Editorial

What we saw at the United States Capitol on Wednesday - a mob ransacking the seat of American democracy - was shameful. It was seditious. It was anti-American in every way possible.

Those who participated, those who encouraged it, those who had the power to stop it and did not, must be held accountable. The storming of the Capitol wasn’t a peaceful protest - that had taken place earlier in the day when thousands of people exercised their lawful rights of free expression guaranteed by the First Amendment - this was mob rule attempting to take over the United States Capitol. This was terrorism.

Imagine this scene, as described by Los Angels Times reporter Sarah Wire, “On the floor, Rep. Ruben Gallego (D-Ariz.), a former combat Marine, was holding up his escape hood and explaining to other members how to use it. There were about 150 lawmakers down there, and Gallego was shouting to get their attention.”

Let us emphasize: This took place on the floor of the United States House of Representatives. Not in a combat zone, not in a war-torn country, but in the chamber where our elected representatives do the work of the people.

There have been suggestions that these were not people who came to hear the president talk; that they were, in fact, “outsiders” who came to take advantage of the situation.

Perhaps there was an element of that, but here’s who we know, for certain, were among the mob who invaded the Capitol: Jake Angeli, he of the painted face, flowing fur and horned hat, familiar in Arizona as a member of Q-anon; Richard Barnett, who invaded Speaker Nancy Pelosi’s office, is a known Trump supporter from North Arkansas; and Derrick Evans, a recently elected member of the West Virginia Legislature, who recorded - then deleted - video of himself storming the U.S. Capitol.

The one thing all these people have in common is blind loyalty to Donald Trump. It is one thing to support the president and his policies. It is quite another to go to war against fellow Americans while carrying his banner.

Five people died in this attack on the Capitol, including an Air Force veteran, Ashli Babbitt, 35, who was shot while attempting to climb through a shattered window into the Capitol. Babbitt served multiple tours in the Middle East but died trying to breach security at the United States Capitol.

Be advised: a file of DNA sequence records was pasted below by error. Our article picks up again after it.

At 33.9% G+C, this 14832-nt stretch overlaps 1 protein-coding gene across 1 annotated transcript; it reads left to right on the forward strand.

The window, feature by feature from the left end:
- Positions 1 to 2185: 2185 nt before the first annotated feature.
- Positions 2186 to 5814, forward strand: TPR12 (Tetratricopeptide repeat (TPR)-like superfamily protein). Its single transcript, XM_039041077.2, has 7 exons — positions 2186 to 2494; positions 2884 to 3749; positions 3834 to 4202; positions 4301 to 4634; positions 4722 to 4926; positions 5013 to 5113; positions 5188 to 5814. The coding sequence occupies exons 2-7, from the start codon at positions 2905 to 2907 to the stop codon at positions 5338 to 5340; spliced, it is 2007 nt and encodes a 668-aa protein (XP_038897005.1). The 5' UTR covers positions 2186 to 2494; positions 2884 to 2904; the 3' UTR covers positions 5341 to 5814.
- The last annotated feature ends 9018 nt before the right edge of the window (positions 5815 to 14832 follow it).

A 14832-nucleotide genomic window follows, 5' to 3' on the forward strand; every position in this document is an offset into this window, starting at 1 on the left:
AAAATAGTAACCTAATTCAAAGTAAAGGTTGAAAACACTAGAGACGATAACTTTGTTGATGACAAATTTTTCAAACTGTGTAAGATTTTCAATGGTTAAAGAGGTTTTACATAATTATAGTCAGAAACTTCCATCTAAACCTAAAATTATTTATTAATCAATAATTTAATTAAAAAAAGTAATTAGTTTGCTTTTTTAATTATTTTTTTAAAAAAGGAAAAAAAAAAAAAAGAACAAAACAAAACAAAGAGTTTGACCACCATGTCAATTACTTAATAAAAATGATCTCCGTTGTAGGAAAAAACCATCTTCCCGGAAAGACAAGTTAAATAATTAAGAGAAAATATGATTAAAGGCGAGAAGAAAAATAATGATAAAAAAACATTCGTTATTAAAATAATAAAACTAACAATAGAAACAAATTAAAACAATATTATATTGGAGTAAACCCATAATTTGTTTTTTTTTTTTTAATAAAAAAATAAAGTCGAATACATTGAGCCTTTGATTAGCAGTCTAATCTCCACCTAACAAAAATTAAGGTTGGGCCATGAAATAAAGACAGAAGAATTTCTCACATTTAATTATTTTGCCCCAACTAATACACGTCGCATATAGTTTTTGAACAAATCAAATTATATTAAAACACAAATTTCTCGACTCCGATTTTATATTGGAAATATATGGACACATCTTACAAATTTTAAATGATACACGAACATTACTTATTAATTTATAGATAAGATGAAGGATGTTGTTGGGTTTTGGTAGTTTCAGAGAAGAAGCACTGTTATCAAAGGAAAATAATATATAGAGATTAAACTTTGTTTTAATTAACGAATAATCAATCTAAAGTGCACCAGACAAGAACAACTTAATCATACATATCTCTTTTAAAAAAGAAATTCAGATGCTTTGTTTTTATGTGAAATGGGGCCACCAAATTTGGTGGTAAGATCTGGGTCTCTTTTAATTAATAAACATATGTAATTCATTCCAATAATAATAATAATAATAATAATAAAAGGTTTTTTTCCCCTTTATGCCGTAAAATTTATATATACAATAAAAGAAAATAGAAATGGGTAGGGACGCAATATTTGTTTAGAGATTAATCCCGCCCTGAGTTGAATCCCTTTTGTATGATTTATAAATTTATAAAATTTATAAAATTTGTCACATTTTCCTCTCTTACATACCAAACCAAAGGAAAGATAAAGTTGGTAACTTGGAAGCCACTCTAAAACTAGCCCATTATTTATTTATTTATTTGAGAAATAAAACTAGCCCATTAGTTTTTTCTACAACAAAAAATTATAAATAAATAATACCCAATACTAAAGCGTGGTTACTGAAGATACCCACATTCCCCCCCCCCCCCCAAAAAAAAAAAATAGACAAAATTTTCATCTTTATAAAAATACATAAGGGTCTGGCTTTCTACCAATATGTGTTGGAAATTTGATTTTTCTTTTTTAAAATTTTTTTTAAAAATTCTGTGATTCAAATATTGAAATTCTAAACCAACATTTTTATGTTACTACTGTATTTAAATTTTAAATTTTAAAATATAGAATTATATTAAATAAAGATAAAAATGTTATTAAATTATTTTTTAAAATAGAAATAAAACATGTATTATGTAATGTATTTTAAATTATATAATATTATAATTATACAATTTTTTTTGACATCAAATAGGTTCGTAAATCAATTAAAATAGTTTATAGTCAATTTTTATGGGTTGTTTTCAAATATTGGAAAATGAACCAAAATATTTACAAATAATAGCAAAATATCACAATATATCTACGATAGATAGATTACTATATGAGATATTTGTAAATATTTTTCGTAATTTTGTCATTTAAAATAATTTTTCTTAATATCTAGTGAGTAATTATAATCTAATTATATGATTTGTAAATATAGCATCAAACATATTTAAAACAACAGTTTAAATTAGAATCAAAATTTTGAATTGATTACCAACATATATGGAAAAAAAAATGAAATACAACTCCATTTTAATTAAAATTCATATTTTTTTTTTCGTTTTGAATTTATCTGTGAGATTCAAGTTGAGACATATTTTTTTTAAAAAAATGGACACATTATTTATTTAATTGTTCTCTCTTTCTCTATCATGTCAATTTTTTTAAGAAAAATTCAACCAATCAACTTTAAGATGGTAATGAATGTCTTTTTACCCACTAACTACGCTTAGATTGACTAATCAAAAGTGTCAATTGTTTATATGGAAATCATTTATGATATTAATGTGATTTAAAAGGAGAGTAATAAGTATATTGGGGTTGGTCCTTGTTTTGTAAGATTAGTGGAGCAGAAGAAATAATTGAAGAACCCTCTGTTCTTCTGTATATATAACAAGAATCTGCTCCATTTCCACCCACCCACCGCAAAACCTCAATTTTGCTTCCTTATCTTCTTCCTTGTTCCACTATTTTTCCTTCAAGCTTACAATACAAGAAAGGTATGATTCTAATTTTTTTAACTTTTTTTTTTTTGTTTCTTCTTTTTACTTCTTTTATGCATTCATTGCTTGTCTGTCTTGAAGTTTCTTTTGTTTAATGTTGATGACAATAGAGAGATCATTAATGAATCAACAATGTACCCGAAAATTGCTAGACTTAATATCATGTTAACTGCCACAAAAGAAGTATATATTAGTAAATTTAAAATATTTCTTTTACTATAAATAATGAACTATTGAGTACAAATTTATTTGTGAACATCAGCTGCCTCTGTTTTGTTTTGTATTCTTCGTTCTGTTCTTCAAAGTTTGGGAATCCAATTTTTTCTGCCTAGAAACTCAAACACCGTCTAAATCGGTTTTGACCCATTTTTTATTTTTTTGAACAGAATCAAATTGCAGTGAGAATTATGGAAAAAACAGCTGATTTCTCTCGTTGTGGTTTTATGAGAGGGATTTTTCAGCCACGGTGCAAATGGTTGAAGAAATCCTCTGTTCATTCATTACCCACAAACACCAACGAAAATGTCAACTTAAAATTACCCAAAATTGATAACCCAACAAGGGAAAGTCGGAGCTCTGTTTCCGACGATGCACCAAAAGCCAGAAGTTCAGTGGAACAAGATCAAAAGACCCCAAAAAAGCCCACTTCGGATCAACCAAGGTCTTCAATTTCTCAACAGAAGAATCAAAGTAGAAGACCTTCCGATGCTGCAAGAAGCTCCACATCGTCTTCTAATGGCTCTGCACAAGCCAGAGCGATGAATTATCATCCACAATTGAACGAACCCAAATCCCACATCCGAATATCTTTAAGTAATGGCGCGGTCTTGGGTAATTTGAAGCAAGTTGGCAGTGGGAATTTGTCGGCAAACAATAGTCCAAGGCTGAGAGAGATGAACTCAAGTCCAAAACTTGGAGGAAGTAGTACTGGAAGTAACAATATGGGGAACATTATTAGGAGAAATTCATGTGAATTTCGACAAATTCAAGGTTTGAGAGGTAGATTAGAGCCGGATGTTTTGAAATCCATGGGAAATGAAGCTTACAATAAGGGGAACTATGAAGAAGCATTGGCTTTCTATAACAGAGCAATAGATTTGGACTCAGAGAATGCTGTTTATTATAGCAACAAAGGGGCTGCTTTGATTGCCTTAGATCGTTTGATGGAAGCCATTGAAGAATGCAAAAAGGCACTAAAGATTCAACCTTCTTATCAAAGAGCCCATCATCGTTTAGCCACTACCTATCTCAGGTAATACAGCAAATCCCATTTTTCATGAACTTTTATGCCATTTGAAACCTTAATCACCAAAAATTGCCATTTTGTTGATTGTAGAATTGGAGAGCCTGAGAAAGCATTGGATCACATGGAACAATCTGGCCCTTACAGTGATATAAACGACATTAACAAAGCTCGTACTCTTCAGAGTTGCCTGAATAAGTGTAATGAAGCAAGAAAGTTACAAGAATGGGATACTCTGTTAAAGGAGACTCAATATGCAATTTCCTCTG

Capitol Police Officer Brian D. Sicknick, 42, died Thursday of injuries he received defending the United States Capitol. Those who participated in the riot and those who incited it have blood on their hands.

It could have been worse. Police found two pipe bombs in the vicinity and a cooler of molotov cocktails. You know who uses pipe bombs? Terrorists.

There are those who will go through mental gymnastics to defend what happened Wednesday. They will say, “but what about,” or attempt to turn it into something it clearly was not.

What it was, was an attack against our democracy. Ever since George Washington voluntarily gave up the presidency in 1797, the United States has had peaceful transitions of power. What happened Wednesday was the first time in our history that the transition has resulted in violent uprisings.

As former President George W. Bush noted, this is “how elections are disputed in banana republics — not our democratic republic.”

Mick Mulvaney, former Chief of Staff for President Trump and current special envoy to North Ireland, was among the first to resign following Wednesday’s events.

“I can’t stay here, not after yesterday,” he told NBC in an interview Thursday. “You can’t look at that yesterday and think I want to be a part of that.”

No one should want to be a part of that. And those who were, and those who encouraged them and those who defend them should be held accountable for their actions against the United States of America, one nation under God.

Indivisible.

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